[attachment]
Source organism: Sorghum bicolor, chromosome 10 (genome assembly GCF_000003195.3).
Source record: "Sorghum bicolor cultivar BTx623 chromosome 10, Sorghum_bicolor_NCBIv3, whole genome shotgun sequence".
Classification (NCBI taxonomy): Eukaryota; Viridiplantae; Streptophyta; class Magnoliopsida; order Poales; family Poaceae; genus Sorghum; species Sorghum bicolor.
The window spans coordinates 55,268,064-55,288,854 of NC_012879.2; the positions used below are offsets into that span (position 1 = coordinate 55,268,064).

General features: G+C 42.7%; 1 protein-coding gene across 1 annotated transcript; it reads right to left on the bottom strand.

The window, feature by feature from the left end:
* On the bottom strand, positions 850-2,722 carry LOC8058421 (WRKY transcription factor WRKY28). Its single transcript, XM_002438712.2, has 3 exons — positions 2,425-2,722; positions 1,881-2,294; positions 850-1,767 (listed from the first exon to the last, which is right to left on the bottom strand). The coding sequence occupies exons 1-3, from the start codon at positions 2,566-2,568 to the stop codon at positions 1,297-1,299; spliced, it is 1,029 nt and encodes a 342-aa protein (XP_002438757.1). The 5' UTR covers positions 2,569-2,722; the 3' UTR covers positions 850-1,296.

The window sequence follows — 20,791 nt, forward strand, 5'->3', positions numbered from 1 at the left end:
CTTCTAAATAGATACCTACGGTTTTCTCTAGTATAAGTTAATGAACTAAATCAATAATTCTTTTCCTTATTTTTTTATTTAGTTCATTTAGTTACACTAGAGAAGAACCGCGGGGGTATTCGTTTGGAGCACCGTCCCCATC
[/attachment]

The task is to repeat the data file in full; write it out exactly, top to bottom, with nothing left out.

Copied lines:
Source organism: Sorghum bicolor, chromosome 10 (genome assembly GCF_000003195.3).
Source record: "Sorghum bicolor cultivar BTx623 chromosome 10, Sorghum_bicolor_NCBIv3, whole genome shotgun sequence".
Classification (NCBI taxonomy): Eukaryota; Viridiplantae; Streptophyta; class Magnoliopsida; order Poales; family Poaceae; genus Sorghum; species Sorghum bicolor.
The window spans coordinates 55,268,064-55,288,854 of NC_012879.2; the positions used below are offsets into that span (position 1 = coordinate 55,268,064).

General features: G+C 42.7%; 1 protein-coding gene across 1 annotated transcript; it reads right to left on the bottom strand.

The window, feature by feature from the left end:
* On the bottom strand, positions 850-2,722 carry LOC8058421 (WRKY transcription factor WRKY28). Its single transcript, XM_002438712.2, has 3 exons — positions 2,425-2,722; positions 1,881-2,294; positions 850-1,767 (listed from the first exon to the last, which is right to left on the bottom strand). The coding sequence occupies exons 1-3, from the start codon at positions 2,566-2,568 to the stop codon at positions 1,297-1,299; spliced, it is 1,029 nt and encodes a 342-aa protein (XP_002438757.1). The 5' UTR covers positions 2,569-2,722; the 3' UTR covers positions 850-1,296.

The window sequence follows — 20,791 nt, forward strand, 5'->3', positions numbered from 1 at the left end:
CTTCTAAATAGATACCTACGGTTTTCTCTAGTATAAGTTAATGAACTAAATCAATAATTCTTTTCCTTATTTTTTTATTTAGTTCATTTAGTTACACTAGAGAAGAACCGCGGGGGTATTCGTTTGGAGCACCGTCCCCATC